White male crybabies can't face truth
To the Editor:
I could not believe all the people bellyaching and whining about your article on "Scary White Guys" (SWGs) in the July 12 issue. Speaking as a white male -- albeit not SWG -- give me a freakin' break!
First, let's make sure we exclude all normal white males from the get-go. They are often as exploited in this capitalist-commercial society as blacks, Native Americans or anyone else. (Please read Stiffed by Susan Faludi, William Morrow, 1999.) It's even worse in their case, because they've been brainjacked and propagandized by the media to believe those of color are their enemies against whom they must fight for resources. Instead of making common cause with their brother and fighting the real enemy -- the system which elevates the SWG to supreme positions.
Fortunately for me, I escaped most of the detritus as a normal white guy, since I lived in a black- governed nation in the West Indies for 20 years. What I saw impressed me with the fact that when blacks are given the reins of power they don't abuse them. I saw, on the whole, a far more civil and communitarian society and culture than the rabid and cancerous "individualist" monstrosity I behold in the U.S.
Make no mistake; the SWG is a nemesis and a cancer on the globe. He started out by committing genocide against the native peoples of this country, just as earlier Columbus decimated the Arawaks to the tune of 15 million eventually dead. (See, by the way James Loewen's book Lies My Teacher Told Me: Everything Your American History Textbook Got Wrong, Free Press, 1995, on the scale of Columbus' depredations which are not taught.)
Later a SWG named Adolph Hitler gassed 6 million Jews and slaughtered many others he regarded as "defectives" as well. Another SWG named Stalin killed over 25 million and outdid him. No blacks or Native Americans, from the beginning of history ever committed such a scale of atrocity.
Beyond the atrocity issue, SWGs have turned this particular culture and nation into a dog-eat-dog Darwinian jungle with every person out for himself. They've done this through the captivating screed of a besotted individualism, where no one is accountable to anyone else. And then they scratch their butts and wonder why kids have no "morals."
They're doing it now again by pitting Gen-Xers against their elders over this Social Security issue. They seem to foment hatred, discord and implement inequality wherever they are. No wonder, as Loewen notes, as far back as the 17th to 18th centuries, poor whites joined their black brothers (mainly runaway slaves) and escaped the burgeoning white colonial society whenever they could. They joined groups like the Seminoles in Florida, where they could partake of far greater communality and equality, rather than being regarded as exploitable commercial fodder and indentured servants.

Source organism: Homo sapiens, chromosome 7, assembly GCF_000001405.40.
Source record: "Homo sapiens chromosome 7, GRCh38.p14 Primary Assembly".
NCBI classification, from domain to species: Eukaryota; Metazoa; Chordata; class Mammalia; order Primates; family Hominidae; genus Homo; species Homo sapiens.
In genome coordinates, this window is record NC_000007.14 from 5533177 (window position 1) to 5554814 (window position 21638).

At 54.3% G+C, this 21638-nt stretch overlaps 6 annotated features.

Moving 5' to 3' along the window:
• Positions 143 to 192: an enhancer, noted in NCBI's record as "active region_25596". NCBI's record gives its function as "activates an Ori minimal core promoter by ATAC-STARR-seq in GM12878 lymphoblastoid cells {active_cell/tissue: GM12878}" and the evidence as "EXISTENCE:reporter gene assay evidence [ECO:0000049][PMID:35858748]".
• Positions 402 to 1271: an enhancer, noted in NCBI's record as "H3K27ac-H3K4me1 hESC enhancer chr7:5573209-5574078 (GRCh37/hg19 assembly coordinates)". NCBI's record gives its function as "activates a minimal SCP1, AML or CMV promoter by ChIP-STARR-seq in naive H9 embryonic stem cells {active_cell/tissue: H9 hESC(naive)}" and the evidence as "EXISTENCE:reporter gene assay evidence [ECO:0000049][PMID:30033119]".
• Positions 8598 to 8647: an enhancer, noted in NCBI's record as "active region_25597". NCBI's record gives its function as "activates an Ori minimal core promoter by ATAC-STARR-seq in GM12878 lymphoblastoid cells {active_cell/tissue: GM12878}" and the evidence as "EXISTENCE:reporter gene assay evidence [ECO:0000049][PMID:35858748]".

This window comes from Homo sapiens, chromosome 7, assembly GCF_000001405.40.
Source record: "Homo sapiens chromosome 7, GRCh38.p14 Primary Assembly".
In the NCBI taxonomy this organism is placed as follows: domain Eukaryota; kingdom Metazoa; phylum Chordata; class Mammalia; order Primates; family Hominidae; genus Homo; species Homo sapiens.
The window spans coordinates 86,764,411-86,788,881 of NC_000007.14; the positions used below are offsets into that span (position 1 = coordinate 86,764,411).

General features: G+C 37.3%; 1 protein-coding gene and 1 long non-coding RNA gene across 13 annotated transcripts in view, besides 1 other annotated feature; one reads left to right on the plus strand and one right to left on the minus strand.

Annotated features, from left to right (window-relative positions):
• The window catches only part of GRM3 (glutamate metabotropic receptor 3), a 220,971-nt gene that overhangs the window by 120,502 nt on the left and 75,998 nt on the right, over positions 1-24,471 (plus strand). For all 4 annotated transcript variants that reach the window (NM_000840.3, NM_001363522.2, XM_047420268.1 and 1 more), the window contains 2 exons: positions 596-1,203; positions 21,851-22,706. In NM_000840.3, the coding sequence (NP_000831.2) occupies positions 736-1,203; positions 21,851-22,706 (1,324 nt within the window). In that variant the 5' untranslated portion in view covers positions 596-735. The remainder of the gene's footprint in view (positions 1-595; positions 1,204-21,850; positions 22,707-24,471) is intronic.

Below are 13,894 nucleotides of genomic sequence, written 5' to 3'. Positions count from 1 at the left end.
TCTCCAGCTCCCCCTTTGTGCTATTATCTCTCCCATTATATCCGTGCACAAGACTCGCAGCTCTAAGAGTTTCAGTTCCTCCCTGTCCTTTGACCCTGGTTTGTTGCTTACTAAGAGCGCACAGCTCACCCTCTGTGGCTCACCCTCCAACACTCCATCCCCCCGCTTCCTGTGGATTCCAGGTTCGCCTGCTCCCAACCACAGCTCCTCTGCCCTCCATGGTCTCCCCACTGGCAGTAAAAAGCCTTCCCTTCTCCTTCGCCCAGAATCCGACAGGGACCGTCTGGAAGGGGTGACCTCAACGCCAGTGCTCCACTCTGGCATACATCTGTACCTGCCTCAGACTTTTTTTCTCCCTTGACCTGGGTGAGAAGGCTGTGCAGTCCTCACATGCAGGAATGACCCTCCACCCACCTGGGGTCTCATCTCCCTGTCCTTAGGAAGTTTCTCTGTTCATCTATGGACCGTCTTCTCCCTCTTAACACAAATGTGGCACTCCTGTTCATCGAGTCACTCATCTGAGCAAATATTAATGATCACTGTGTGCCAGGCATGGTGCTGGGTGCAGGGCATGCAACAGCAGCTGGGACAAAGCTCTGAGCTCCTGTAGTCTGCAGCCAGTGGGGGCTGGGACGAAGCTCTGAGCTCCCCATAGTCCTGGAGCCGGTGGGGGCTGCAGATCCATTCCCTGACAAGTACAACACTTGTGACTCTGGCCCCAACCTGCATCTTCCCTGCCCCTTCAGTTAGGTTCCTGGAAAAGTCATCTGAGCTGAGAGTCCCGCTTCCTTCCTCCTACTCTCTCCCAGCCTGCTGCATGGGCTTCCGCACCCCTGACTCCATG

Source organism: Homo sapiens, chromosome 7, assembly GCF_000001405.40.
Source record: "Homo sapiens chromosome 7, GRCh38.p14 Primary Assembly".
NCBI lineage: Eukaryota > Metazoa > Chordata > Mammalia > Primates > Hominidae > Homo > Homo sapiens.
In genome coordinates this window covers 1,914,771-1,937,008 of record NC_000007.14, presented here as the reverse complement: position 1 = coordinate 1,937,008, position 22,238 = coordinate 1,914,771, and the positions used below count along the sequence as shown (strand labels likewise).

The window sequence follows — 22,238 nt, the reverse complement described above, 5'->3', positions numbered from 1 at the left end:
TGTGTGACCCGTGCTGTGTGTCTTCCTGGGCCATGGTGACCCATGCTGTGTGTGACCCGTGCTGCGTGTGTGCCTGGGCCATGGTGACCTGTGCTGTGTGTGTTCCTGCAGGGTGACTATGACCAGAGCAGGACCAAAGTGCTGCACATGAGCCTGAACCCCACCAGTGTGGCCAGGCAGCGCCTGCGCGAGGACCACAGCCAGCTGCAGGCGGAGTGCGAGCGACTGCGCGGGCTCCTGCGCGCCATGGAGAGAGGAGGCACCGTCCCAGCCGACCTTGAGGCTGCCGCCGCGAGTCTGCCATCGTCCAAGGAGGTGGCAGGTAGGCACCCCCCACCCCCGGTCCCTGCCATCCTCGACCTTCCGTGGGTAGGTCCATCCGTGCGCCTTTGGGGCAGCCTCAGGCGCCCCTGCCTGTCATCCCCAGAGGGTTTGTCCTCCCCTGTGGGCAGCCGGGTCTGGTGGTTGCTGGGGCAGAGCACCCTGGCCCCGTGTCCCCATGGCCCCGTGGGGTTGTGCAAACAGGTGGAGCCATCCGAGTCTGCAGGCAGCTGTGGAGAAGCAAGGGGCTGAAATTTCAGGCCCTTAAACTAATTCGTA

So, let these guys stop whining. It wasn't you the article was against anyway, so don't irrationally extrapolate and generalize. It was about really poisonous and toxic creeps, like Bush and Cheney, who are well on their way to steering this country and the world toward final oblivion -- unless they are stopped by enough NSWGs (non-scary white guys) in common cause with people of color.
-- Phil Stahl
Much ado about SWGs
To the Editor:
Golly, for a minute there I took you seriously and thought that such a thing as "Scary White Guys" might actually exist ("The 13 Scariest White Guys in America," July 12).
Now, clearly, there have, in the past, been such a "rare breed" -- Hitler, Lenin, Stalin, King George III, Julius Caesar, Alexander the Great -- history is replete with examples of "Scary White Guys." Come to think of it, history is also replete with examples of "Scary Other-Than-White Guys" -- Pol Pot, Mao Tse-Tung, Adi Amin ("dinner, anyone?"), Augusto Pinochet (well, he's sort of white), Saddam Hussein (who is definitely not white); the list goes on and on.
I, for one, however, cannot possibly take serious your assertion that the likes of George Dubya, John Ashcroft, Colin Powell ("the least scariest of all" -- and he's not even a white), Roger Clemens (a baseball pitcher?), or any of the current crop of Republicans in power are even remotely comparable in scariness to the aforementioned butchers of history. Perhaps you are just sore-loser Democrats trying to paint any conservative with a broad brush as somehow being a malevolent creature from the Abyss. Of course, I'm sure a sizable percentage of your readership takes your articles quite literally ... say, for instance, those darlings who sleep on the grass in Acacia Park, worn out after a long day of scholarly pursuits ... .